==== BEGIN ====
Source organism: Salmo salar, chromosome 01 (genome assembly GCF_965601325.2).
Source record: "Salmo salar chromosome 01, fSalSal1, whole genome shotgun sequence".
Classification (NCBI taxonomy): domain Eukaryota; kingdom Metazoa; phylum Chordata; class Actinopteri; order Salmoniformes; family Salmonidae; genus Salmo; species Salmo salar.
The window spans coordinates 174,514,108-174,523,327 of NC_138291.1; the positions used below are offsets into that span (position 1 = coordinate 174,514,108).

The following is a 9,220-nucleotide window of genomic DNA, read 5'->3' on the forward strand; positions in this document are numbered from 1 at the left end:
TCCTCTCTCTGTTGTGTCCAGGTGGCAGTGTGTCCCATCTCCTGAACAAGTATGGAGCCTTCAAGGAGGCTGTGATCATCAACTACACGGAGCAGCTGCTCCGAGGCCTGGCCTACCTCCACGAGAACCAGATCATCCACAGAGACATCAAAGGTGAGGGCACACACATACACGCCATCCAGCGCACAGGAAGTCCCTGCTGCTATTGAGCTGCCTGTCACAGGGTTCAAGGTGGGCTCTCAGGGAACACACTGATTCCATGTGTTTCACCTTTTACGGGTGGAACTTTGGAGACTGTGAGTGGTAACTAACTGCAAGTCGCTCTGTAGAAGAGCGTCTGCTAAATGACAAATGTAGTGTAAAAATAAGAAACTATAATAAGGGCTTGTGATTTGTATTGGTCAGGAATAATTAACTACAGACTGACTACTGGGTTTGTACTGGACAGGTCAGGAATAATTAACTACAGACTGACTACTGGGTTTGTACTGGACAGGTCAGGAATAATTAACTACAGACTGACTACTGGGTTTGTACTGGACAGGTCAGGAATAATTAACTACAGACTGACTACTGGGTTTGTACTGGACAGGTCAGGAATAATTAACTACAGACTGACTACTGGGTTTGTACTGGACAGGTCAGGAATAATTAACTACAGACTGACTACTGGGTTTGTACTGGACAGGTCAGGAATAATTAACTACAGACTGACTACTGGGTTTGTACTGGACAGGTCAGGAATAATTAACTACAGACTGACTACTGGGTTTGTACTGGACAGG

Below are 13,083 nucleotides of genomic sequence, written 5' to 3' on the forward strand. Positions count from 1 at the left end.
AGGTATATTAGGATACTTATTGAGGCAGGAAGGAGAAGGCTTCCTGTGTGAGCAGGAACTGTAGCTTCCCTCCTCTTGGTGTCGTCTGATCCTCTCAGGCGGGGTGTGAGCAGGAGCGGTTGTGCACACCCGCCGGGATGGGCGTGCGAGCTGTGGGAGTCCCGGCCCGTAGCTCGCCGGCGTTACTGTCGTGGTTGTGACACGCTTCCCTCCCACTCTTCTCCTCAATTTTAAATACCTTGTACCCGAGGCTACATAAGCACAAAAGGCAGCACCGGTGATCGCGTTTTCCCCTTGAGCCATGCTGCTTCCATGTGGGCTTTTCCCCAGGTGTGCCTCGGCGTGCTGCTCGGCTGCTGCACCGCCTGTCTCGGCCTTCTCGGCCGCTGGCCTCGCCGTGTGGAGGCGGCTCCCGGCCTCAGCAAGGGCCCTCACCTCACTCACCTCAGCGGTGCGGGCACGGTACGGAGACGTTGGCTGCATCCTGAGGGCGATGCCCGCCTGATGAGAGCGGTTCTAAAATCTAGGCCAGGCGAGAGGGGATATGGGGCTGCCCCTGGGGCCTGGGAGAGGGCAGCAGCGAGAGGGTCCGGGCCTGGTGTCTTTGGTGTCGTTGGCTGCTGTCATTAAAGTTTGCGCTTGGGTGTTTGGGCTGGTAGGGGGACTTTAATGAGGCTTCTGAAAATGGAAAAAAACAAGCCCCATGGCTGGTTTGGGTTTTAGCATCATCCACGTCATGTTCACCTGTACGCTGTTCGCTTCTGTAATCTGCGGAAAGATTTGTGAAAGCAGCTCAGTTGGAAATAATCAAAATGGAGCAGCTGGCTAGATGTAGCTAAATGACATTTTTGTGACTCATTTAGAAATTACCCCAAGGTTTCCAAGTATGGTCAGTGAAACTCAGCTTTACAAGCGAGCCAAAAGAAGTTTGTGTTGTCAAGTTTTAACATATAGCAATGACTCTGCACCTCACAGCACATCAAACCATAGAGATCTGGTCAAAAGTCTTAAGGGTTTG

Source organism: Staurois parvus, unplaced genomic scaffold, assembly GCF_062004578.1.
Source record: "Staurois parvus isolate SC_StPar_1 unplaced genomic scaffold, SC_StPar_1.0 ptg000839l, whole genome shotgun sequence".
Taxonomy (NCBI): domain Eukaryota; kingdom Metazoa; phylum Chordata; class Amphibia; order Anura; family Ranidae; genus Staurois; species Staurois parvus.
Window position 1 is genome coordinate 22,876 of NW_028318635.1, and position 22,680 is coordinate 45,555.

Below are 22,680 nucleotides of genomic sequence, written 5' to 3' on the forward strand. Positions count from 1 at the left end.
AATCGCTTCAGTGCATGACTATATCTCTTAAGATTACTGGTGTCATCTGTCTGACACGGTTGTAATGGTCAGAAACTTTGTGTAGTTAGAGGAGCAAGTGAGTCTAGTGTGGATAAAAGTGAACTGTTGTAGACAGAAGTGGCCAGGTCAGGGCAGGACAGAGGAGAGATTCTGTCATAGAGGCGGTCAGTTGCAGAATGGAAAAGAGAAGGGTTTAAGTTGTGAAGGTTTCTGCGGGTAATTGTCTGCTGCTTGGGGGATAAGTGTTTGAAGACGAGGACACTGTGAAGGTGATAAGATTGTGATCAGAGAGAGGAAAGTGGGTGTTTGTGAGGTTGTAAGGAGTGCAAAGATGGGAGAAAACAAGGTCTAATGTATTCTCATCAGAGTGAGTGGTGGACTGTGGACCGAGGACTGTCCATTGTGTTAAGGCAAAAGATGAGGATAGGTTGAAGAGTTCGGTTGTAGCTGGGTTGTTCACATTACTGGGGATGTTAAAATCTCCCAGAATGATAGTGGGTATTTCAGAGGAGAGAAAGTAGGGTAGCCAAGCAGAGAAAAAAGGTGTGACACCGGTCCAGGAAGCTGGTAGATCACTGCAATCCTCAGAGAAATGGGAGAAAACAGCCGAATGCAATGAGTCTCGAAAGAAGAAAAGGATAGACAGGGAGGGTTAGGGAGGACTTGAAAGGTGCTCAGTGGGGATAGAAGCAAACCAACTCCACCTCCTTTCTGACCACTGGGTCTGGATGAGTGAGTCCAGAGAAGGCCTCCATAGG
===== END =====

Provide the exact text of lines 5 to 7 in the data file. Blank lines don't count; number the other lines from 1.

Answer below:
The following is a 9,220-nucleotide window of genomic DNA, read 5'->3' on the forward strand; positions in this document are numbered from 1 at the left end:
TCCTCTCTCTGTTGTGTCCAGGTGGCAGTGTGTCCCATCTCCTGAACAAGTATGGAGCCTTCAAGGAGGCTGTGATCATCAACTACACGGAGCAGCTGCTCCGAGGCCTGGCCTACCTCCACGAGAACCAGATCATCCACAGAGACATCAAAGGTGAGGGCACACACATACACGCCATCCAGCGCACAGGAAGTCCCTGCTGCTATTGAGCTGCCTGTCACAGGGTTCAAGGTGGGCTCTCAGGGAACACACTGATTCCATGTGTTTCACCTTTTACGGGTGGAACTTTGGAGACTGTGAGTGGTAACTAACTGCAAGTCGCTCTGTAGAAGAGCGTCTGCTAAATGACAAATGTAGTGTAAAAATAAGAAACTATAATAAGGGCTTGTGATTTGTATTGGTCAGGAATAATTAACTACAGACTGACTACTGGGTTTGTACTGGACAGGTCAGGAATAATTAACTACAGACTGACTACTGGGTTTGTACTGGACAGGTCAGGAATAATTAACTACAGACTGACTACTGGGTTTGTACTGGACAGGTCAGGAATAATTAACTACAGACTGACTACTGGGTTTGTACTGGACAGGTCAGGAATAATTAACTACAGACTGACTACTGGGTTTGTACTGGACAGGTCAGGAATAATTAACTACAGACTGACTACTGGGTTTGTACTGGACAGGTCAGGAATAATTAACTACAGACTGACTACTGGGTTTGTACTGGACAGGTCAGGAATAATTAACTACAGACTGACTACTGGGTTTGTACTGGACAGG

Below are 13,083 nucleotides of genomic sequence, written 5' to 3' on the forward strand. Positions count from 1 at the left end.